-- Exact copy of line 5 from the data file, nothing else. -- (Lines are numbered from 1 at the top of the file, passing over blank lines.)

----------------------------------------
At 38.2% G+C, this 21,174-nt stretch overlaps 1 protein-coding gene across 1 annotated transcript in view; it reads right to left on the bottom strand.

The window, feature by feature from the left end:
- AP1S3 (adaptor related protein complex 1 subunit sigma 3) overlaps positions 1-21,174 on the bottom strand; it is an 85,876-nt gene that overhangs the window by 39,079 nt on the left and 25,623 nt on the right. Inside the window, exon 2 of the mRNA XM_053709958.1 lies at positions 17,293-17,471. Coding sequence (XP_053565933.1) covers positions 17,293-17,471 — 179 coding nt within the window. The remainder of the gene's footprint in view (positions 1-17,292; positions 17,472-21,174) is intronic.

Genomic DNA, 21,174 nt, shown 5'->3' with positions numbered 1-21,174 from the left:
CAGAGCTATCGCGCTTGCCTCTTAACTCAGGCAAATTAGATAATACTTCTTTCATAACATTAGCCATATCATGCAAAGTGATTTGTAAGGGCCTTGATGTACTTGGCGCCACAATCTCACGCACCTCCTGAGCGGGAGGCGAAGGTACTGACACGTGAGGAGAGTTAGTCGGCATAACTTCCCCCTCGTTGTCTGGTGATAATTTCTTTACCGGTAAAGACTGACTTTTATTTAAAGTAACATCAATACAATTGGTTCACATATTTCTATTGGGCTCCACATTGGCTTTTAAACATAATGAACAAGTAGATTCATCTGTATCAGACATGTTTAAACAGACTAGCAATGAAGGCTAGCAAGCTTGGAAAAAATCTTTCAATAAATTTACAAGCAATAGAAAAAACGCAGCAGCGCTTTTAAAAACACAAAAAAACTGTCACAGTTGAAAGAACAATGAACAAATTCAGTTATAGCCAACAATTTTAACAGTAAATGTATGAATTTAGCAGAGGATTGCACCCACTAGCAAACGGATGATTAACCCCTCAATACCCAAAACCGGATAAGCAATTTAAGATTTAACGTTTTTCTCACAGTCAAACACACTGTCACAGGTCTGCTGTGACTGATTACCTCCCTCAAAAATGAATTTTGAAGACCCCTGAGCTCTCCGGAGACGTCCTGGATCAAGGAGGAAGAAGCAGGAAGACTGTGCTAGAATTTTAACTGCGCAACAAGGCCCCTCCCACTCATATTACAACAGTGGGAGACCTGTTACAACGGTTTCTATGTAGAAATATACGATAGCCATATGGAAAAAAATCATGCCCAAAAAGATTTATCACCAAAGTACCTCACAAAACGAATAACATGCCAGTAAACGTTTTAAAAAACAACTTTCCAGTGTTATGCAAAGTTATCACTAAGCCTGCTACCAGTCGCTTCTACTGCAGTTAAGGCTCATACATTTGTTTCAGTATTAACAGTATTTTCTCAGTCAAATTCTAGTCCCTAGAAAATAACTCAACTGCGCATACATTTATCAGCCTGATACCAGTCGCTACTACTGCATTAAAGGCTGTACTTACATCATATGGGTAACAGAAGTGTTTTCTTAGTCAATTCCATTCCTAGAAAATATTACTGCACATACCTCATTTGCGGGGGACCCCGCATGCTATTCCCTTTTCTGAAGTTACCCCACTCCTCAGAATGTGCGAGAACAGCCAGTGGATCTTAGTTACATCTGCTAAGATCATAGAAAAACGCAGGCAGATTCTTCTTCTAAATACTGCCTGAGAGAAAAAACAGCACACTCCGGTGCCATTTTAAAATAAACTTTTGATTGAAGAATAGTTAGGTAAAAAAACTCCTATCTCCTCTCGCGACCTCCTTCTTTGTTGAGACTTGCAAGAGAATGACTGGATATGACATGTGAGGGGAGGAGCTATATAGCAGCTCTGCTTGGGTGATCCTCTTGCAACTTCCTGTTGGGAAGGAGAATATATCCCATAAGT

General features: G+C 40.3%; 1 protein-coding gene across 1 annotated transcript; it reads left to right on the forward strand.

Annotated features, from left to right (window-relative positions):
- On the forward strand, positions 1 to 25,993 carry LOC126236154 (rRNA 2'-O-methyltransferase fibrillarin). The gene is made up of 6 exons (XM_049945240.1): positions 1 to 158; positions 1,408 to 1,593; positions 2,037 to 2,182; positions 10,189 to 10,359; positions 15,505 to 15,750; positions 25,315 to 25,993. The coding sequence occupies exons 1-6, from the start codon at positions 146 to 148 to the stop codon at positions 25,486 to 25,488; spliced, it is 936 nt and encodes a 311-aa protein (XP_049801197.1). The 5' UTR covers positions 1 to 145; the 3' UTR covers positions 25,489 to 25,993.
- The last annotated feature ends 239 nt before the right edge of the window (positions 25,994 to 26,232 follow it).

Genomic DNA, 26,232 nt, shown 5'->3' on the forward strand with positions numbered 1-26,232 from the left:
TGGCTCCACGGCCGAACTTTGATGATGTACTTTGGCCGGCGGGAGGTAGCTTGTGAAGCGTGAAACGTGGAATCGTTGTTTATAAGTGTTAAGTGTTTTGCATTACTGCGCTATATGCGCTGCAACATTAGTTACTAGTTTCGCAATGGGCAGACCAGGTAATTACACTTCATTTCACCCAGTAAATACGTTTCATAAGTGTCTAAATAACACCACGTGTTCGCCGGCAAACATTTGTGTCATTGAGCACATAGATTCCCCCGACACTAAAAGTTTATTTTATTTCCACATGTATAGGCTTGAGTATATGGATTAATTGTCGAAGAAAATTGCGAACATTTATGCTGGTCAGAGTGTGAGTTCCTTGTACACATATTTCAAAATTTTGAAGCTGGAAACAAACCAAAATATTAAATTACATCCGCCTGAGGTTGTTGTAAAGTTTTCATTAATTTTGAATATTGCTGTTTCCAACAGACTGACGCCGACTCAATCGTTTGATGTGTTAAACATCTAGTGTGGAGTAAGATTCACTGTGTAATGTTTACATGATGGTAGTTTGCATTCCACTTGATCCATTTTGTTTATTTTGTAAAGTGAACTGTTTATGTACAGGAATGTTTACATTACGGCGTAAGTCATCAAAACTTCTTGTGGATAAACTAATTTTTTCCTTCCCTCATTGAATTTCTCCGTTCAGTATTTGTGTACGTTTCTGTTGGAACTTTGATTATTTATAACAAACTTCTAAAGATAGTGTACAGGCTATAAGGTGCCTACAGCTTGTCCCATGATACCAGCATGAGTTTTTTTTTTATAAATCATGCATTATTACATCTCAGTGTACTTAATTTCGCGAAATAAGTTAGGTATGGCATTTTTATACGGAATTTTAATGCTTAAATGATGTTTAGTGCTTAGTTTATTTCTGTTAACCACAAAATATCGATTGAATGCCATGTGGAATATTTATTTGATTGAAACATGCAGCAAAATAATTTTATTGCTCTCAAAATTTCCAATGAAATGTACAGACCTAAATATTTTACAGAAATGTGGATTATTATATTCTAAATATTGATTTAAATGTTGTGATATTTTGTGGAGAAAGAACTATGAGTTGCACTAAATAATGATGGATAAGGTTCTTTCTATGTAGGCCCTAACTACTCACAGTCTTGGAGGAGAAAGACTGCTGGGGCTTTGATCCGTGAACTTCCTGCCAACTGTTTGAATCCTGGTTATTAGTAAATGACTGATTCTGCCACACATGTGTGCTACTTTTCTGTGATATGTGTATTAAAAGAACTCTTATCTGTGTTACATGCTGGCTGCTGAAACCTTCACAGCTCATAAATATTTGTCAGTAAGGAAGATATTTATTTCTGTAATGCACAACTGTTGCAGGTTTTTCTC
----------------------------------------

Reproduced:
CAGAGCTATCGCGCTTGCCTCTTAACTCAGGCAAATTAGATAATACTTCTTTCATAACATTAGCCATATCATGCAAAGTGATTTGTAAGGGCCTTGATGTACTTGGCGCCACAATCTCACGCACCTCCTGAGCGGGAGGCGAAGGTACTGACACGTGAGGAGAGTTAGTCGGCATAACTTCCCCCTCGTTGTCTGGTGATAATTTCTTTACCGGTAAAGACTGACTTTTATTTAAAGTAACATCAATACAATTGGTTCACATATTTCTATTGGGCTCCACATTGGCTTTTAAACATAATGAACAAGTAGATTCATCTGTATCAGACATGTTTAAACAGACTAGCAATGAAGGCTAGCAAGCTTGGAAAAAATCTTTCAATAAATTTACAAGCAATAGAAAAAACGCAGCAGCGCTTTTAAAAACACAAAAAAACTGTCACAGTTGAAAGAACAATGAACAAATTCAGTTATAGCCAACAATTTTAACAGTAAATGTATGAATTTAGCAGAGGATTGCACCCACTAGCAAACGGATGATTAACCCCTCAATACCCAAAACCGGATAAGCAATTTAAGATTTAACGTTTTTCTCACAGTCAAACACACTGTCACAGGTCTGCTGTGACTGATTACCTCCCTCAAAAATGAATTTTGAAGACCCCTGAGCTCTCCGGAGACGTCCTGGATCAAGGAGGAAGAAGCAGGAAGACTGTGCTAGAATTTTAACTGCGCAACAAGGCCCCTCCCACTCATATTACAACAGTGGGAGACCTGTTACAACGGTTTCTATGTAGAAATATACGATAGCCATATGGAAAAAAATCATGCCCAAAAAGATTTATCACCAAAGTACCTCACAAAACGAATAACATGCCAGTAAACGTTTTAAAAAACAACTTTCCAGTGTTATGCAAAGTTATCACTAAGCCTGCTACCAGTCGCTTCTACTGCAGTTAAGGCTCATACATTTGTTTCAGTATTAACAGTATTTTCTCAGTCAAATTCTAGTCCCTAGAAAATAACTCAACTGCGCATACATTTATCAGCCTGATACCAGTCGCTACTACTGCATTAAAGGCTGTACTTACATCATATGGGTAACAGAAGTGTTTTCTTAGTCAATTCCATTCCTAGAAAATATTACTGCACATACCTCATTTGCGGGGGACCCCGCATGCTATTCCCTTTTCTGAAGTTACCCCACTCCTCAGAATGTGCGAGAACAGCCAGTGGATCTTAGTTACATCTGCTAAGATCATAGAAAAACGCAGGCAGATTCTTCTTCTAAATACTGCCTGAGAGAAAAAACAGCACACTCCGGTGCCATTTTAAAATAAACTTTTGATTGAAGAATAGTTAGGTAAAAAAACTCCTATCTCCTCTCGCGACCTCCTTCTTTGTTGAGACTTGCAAGAGAATGACTGGATATGACATGTGAGGGGAGGAGCTATATAGCAGCTCTGCTTGGGTGATCCTCTTGCAACTTCCTGTTGGGAAGGAGAATATATCCCATAAGT